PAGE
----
As long as the value of electric current within tissues is small, it will not cause significant pain, heat, or muscle contraction. For example, if you touch the metal terminals of a 9 volt battery with wet fingertips from each hand, the voltage does push a measurable electric current in a circular path through your arms and chest! Yet the only result is that your fingertips become full of corroded metal from the electrochemistry occuring where the wet skin touches metal. In other words, 9 volt batteries are relatively safe. Now if you did the same thing with a 90 volt photographer's photoflash battery, the voltage-push is ten times higher, and the value of current would be ten times higher. You'd feel violent pain, your arms would jerk away, and some people would even go into cardiac fibrillation or "heart attack." The 9v battery creates a small current which you can't even feel. The 90v battery creates a larger current which is painful and dangerous.

Voltage is not the only thing which determines whether you get a shock. ELectrical resistance of your skin is also important. If the resistance of your skin is low, then a smaller voltage will create a larger current. For example, if you have tough, thick, dry skin on your hands, you might be able to touch even a 90-volt battery without harm (don't try it though!). Your higher skin resistance only allowed the battery to create a small current through your body. On the other hand, if you have thin, moist skin, then the same battery voltage will push a much higher current through you. If your skin is thin enough, then even a 9v battery might cause a larger current, which gives your fingers a slight tingle.

What is "safe?" I've heard that the threshold for feeling an electric current is around 1/1000 ampere. Present UL regs say that voltage below 45 Volts is not an electrocution hazard. These are general rules of thumb for everyday situations. However, voltages less than 45v aren't always safe. If you poked a 40 volt battery into a big cut on your chest, I wouldn't guarantee that you'd survive that experiment! The cut is a gap in your skin; the wet meat inside your skin has low electrical resistance, and your heart area is more sensitive than other parts of your body. On the other hand, if you accidentally touched the two prongs of an AC plug while plugging them in, the current might flow only through your fingers. This hurts a lot, but won't cause death.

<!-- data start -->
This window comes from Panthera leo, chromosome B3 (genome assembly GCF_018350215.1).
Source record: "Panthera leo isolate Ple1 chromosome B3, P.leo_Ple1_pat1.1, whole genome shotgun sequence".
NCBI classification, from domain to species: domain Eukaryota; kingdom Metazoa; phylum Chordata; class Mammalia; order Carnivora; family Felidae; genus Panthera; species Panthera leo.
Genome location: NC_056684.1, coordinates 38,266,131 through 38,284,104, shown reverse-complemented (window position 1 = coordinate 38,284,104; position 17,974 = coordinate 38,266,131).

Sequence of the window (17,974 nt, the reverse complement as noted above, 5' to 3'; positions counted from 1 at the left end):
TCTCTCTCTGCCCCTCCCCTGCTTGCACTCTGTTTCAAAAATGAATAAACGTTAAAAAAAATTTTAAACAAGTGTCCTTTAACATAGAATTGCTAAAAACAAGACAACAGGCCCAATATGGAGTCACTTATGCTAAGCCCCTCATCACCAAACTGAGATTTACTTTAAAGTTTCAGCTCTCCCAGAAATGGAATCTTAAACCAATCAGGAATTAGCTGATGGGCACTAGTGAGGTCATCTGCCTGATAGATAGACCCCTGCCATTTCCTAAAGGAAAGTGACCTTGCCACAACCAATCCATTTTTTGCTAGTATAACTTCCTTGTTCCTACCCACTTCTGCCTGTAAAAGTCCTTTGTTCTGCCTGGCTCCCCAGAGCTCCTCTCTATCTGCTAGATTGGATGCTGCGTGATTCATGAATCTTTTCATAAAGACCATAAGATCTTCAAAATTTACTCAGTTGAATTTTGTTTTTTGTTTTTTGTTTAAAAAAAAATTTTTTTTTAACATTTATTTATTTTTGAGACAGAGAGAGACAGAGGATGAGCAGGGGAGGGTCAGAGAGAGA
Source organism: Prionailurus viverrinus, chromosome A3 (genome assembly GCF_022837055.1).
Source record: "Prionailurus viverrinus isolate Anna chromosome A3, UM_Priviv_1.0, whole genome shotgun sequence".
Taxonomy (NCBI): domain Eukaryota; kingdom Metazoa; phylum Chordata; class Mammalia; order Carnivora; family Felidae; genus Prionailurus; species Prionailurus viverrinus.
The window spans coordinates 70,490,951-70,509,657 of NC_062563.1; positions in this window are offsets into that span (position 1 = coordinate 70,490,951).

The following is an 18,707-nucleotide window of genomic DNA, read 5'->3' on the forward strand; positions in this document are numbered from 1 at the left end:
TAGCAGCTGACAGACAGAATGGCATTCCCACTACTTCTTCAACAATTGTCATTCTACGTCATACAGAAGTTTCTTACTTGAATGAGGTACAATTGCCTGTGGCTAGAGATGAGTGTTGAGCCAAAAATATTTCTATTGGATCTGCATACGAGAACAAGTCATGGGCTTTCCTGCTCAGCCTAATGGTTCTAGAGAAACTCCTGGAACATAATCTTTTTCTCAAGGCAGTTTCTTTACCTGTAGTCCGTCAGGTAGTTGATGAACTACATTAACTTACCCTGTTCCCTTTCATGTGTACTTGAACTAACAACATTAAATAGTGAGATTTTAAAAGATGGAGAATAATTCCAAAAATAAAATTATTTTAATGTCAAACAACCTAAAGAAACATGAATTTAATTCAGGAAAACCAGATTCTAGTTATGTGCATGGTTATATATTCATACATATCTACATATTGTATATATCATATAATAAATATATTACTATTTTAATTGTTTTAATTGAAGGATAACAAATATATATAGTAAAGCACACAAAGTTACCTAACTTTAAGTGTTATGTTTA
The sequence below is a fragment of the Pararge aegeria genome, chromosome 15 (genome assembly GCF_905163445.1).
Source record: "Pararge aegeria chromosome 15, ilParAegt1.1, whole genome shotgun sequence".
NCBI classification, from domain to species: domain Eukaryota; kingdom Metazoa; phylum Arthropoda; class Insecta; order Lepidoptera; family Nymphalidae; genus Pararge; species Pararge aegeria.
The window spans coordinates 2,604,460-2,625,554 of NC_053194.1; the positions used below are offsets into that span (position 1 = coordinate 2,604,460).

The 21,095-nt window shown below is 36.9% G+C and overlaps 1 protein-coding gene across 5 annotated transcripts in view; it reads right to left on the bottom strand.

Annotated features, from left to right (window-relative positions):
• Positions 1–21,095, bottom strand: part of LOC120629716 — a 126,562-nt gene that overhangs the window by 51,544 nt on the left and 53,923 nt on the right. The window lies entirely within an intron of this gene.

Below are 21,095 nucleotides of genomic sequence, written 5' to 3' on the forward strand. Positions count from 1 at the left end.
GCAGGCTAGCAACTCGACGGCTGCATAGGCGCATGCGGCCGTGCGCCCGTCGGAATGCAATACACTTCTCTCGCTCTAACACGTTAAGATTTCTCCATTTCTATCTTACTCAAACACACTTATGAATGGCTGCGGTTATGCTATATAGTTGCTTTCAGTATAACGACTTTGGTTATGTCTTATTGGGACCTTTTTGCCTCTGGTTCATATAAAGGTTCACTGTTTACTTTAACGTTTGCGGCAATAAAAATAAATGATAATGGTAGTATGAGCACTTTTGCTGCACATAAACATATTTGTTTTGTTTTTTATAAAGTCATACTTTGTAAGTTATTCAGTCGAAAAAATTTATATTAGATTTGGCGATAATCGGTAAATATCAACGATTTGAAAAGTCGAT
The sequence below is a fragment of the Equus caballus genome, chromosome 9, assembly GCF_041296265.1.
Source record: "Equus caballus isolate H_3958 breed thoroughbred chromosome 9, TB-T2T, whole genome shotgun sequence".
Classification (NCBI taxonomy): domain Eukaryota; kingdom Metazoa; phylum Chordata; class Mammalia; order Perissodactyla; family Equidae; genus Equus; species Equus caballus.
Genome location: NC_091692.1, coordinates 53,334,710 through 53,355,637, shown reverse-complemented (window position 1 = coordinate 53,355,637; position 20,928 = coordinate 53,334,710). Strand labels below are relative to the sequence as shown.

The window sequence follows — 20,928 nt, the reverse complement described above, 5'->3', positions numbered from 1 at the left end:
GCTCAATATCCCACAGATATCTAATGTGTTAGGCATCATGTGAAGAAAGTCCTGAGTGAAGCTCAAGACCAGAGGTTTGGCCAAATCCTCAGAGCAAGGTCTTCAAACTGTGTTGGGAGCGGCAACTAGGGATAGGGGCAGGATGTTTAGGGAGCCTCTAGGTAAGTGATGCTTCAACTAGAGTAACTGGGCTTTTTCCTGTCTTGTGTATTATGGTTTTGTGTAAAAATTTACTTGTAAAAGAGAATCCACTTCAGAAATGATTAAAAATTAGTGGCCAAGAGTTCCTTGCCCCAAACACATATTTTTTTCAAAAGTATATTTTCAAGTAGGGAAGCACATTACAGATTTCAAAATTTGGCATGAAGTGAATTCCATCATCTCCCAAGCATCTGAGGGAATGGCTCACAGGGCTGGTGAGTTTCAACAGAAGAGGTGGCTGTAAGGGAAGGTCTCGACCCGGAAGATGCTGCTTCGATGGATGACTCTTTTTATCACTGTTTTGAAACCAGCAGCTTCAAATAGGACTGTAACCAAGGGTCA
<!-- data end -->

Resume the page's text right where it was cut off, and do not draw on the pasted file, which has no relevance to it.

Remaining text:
One way to be slightly safer: touch a 900 volt battery instead! A very large flow of charge will appear inside you, which will fire all muscles including your heart muscle. This large current usually force your hand to jerk away from the wires, and it will will automatically defibrillate your heart. Make no mistake, this is very painful and extremely dangerous. But because of the fibrillation vs. defibrillation issues, there is a medium range of currents which are MORE dangerous than low currents or high currents. The medium currents trigger heart fibrillation. High currents do not. Still, high currents can quickly cook flesh because of heating effects, so very high currents are still extremely dangerous.